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AlecBerg

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  1. Perhaps! I don't really care and will drop off for a while after this to let the conversation iron itself out and let other voices bubble to the top. The unfortunate truth is that the only person who's going to spend any time on this very silly website really extensively detailing what sucks about working on Bay Street is someone who does have a massive axe to grind. I imagine this forum will go right back to Bay-neutrality or positivity soon enough.
  2. I would wager the thing most useful to a prospective applicant would be to hear from a second or third-year associate about their experience working at the firm, given that the partners are relative rarities. The thinking here is you can tell how an organization treats its people not by how it treats its most successful, but instead just the everyday associates. That is an interesting point about the bonuses being one-off, and certainly more responsive to the discussion topic.
  3. I mean - you've commented (negatively) elsewhere in other threads and called me "all over the place" - you can see why I have doubts that you're coming in good faith. I didn't call you a Leafs fan or anything, wasn't that nerve-y.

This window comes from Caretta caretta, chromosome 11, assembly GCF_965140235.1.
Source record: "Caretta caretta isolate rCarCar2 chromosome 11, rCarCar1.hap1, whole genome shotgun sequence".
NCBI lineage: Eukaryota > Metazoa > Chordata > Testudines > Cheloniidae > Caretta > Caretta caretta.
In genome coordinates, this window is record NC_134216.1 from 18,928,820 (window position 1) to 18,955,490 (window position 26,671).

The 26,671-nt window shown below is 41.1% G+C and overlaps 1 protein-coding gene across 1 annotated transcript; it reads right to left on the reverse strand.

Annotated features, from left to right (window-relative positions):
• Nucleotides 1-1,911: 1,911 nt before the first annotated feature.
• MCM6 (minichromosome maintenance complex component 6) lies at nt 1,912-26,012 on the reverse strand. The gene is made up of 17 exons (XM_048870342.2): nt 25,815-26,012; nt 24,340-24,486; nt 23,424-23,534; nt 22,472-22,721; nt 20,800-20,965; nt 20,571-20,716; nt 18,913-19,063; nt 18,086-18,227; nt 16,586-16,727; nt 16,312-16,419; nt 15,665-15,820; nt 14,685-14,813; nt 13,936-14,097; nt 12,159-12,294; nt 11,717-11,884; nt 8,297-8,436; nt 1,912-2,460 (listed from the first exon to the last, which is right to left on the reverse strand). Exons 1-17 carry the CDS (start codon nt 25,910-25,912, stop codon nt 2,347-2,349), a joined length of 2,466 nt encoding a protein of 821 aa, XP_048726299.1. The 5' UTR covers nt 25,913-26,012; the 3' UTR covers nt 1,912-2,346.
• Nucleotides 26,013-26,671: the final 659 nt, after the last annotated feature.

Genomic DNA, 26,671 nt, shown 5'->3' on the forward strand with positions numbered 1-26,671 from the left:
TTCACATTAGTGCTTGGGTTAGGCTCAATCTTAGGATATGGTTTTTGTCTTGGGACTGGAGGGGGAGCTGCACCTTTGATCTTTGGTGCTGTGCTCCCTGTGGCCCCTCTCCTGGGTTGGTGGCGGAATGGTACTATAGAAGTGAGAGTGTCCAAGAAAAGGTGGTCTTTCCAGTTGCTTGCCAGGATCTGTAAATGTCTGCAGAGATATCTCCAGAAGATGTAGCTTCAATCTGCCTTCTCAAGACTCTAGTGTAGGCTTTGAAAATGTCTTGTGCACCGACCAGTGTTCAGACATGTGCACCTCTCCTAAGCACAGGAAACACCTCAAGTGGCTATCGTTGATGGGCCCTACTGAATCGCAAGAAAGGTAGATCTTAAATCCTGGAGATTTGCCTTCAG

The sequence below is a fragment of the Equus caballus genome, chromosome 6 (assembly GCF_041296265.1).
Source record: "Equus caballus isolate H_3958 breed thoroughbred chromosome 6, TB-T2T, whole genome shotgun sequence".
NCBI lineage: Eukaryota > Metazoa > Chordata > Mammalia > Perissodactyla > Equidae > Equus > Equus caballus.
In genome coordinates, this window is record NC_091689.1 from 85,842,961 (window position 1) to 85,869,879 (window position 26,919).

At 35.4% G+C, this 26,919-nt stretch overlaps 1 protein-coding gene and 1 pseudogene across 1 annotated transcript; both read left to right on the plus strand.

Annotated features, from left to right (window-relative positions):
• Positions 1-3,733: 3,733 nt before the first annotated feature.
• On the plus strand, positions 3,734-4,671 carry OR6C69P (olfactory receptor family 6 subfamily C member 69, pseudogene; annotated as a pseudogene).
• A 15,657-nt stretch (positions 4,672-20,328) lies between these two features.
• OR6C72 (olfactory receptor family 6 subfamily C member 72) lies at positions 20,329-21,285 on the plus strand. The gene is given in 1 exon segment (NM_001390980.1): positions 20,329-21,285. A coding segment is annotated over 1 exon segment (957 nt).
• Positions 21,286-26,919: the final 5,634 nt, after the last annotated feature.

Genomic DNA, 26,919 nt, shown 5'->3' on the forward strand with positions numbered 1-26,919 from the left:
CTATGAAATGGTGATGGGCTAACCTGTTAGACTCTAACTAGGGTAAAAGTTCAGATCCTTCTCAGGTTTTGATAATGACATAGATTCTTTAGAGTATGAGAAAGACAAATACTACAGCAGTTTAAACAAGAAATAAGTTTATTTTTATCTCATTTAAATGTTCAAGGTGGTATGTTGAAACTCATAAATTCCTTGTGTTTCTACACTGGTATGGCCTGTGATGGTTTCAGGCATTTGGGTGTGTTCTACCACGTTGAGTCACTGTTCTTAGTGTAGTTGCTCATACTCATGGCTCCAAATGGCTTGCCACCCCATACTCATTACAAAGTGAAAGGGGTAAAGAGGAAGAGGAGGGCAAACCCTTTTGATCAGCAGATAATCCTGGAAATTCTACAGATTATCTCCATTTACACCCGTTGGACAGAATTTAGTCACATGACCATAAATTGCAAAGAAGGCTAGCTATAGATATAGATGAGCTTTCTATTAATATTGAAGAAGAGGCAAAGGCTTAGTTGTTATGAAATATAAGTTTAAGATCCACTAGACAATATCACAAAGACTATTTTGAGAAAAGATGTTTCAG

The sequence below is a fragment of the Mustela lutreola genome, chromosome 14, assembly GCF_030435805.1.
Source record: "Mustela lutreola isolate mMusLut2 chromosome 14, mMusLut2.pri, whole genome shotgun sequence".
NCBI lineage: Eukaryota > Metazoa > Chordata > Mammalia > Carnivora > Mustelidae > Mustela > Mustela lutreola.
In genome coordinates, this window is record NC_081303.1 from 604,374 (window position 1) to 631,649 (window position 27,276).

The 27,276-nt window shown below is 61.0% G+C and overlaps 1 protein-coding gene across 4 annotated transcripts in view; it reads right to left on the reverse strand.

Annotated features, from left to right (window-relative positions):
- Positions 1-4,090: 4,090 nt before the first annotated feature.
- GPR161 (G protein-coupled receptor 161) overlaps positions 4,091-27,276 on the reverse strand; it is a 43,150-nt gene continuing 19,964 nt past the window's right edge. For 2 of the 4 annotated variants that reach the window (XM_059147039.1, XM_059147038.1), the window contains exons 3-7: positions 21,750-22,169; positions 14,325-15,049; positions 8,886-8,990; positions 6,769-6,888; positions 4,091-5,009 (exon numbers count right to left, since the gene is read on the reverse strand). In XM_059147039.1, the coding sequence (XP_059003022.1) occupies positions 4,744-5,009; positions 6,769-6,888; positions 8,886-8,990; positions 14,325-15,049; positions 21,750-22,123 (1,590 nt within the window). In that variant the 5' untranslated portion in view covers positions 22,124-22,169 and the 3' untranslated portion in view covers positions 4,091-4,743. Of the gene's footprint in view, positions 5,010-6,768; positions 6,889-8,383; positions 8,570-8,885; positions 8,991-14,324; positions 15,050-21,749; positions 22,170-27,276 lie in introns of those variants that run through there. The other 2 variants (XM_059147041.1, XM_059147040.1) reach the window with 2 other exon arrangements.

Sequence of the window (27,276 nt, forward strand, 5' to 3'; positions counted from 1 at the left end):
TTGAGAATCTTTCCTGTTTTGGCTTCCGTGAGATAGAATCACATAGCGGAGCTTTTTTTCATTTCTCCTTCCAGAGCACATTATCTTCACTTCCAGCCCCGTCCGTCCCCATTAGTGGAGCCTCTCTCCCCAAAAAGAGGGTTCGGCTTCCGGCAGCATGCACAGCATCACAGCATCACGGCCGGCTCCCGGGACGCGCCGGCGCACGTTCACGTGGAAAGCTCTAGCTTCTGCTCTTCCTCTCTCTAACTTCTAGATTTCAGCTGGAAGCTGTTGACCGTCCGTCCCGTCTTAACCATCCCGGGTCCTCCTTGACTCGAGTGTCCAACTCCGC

4. Not a saviour complex. I just want a different perspective adequately accounted for on this site, because to be frank I don't think it's really out there. There are so many Bay Street associates who are deeply, deeply, fucking miserable in their work lives. And the students should appreciate that and hear that perspective, such that they can make an informed decision about the world they're stepping into.
  5. Yeah I mean there are other threads I've started on this, and I don't think you're particularly interested in hearing my gripes with working life on Bay Street.
  6. Insane amount of power it is then. Challenges and difficulties strike me as awfully similar words, tbh. Your mileage may vary. I apologize for my inexactitude.
  7. I actually think you're missing the message here Rashabon. I do not care if I convince you. The people I want to convince about how rancid life on Bay Street can be are the people reading the posts, not the people commenting. They are the eponymous law students. And they're talking to me, which is welcome.
  8. Like there are few things I want to hear less on this forum than a Bay Street partner "(at a Sister no less)" expound on the challenges they overcame to become a multi millionaire.
  9. No there are plenty of people who love their jobs on Bay Street, you are quite right. I would argue that these perspectives are disproportionately represented on this forum. Uriel, for example, carries an outsized amount of influence on very impressionable Canadian law students as a result of the way he uses this platform. Whether or not this is a good thing, I would argue, is up for debate.